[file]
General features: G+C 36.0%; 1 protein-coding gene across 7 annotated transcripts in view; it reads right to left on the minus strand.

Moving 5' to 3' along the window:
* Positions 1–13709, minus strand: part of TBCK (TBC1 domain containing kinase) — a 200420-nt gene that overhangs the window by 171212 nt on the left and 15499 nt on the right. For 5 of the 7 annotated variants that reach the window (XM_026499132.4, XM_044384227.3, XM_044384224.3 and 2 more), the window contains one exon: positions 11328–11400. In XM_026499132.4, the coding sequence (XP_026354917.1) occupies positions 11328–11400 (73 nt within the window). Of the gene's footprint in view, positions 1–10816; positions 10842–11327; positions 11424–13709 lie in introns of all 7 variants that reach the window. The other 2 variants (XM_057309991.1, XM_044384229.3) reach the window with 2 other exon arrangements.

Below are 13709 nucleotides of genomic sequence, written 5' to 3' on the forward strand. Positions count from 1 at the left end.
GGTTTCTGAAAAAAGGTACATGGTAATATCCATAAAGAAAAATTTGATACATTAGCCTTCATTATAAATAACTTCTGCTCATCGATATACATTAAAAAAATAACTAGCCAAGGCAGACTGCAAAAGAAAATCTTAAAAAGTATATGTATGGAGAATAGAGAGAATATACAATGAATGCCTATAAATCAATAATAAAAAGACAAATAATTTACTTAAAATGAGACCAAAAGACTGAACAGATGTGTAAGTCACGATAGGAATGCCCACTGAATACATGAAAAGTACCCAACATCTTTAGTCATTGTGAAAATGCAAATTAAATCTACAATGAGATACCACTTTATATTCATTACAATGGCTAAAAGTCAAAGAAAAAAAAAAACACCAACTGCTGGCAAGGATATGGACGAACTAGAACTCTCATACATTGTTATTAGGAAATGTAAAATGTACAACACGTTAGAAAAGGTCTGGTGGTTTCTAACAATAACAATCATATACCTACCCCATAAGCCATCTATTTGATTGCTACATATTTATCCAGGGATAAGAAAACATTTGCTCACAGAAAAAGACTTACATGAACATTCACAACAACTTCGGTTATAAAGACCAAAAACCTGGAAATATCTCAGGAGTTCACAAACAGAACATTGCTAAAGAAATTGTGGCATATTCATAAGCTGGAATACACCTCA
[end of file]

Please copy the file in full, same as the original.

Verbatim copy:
General features: G+C 36.0%; 1 protein-coding gene across 7 annotated transcripts in view; it reads right to left on the minus strand.

Moving 5' to 3' along the window:
* Positions 1–13709, minus strand: part of TBCK (TBC1 domain containing kinase) — a 200420-nt gene that overhangs the window by 171212 nt on the left and 15499 nt on the right. For 5 of the 7 annotated variants that reach the window (XM_026499132.4, XM_044384227.3, XM_044384224.3 and 2 more), the window contains one exon: positions 11328–11400. In XM_026499132.4, the coding sequence (XP_026354917.1) occupies positions 11328–11400 (73 nt within the window). Of the gene's footprint in view, positions 1–10816; positions 10842–11327; positions 11424–13709 lie in introns of all 7 variants that reach the window. The other 2 variants (XM_057309991.1, XM_044384229.3) reach the window with 2 other exon arrangements.

Below are 13709 nucleotides of genomic sequence, written 5' to 3' on the forward strand. Positions count from 1 at the left end.
GGTTTCTGAAAAAAGGTACATGGTAATATCCATAAAGAAAAATTTGATACATTAGCCTTCATTATAAATAACTTCTGCTCATCGATATACATTAAAAAAATAACTAGCCAAGGCAGACTGCAAAAGAAAATCTTAAAAAGTATATGTATGGAGAATAGAGAGAATATACAATGAATGCCTATAAATCAATAATAAAAAGACAAATAATTTACTTAAAATGAGACCAAAAGACTGAACAGATGTGTAAGTCACGATAGGAATGCCCACTGAATACATGAAAAGTACCCAACATCTTTAGTCATTGTGAAAATGCAAATTAAATCTACAATGAGATACCACTTTATATTCATTACAATGGCTAAAAGTCAAAGAAAAAAAAAAACACCAACTGCTGGCAAGGATATGGACGAACTAGAACTCTCATACATTGTTATTAGGAAATGTAAAATGTACAACACGTTAGAAAAGGTCTGGTGGTTTCTAACAATAACAATCATATACCTACCCCATAAGCCATCTATTTGATTGCTACATATTTATCCAGGGATAAGAAAACATTTGCTCACAGAAAAAGACTTACATGAACATTCACAACAACTTCGGTTATAAAGACCAAAAACCTGGAAATATCTCAGGAGTTCACAAACAGAACATTGCTAAAGAAATTGTGGCATATTCATAAGCTGGAATACACCTCA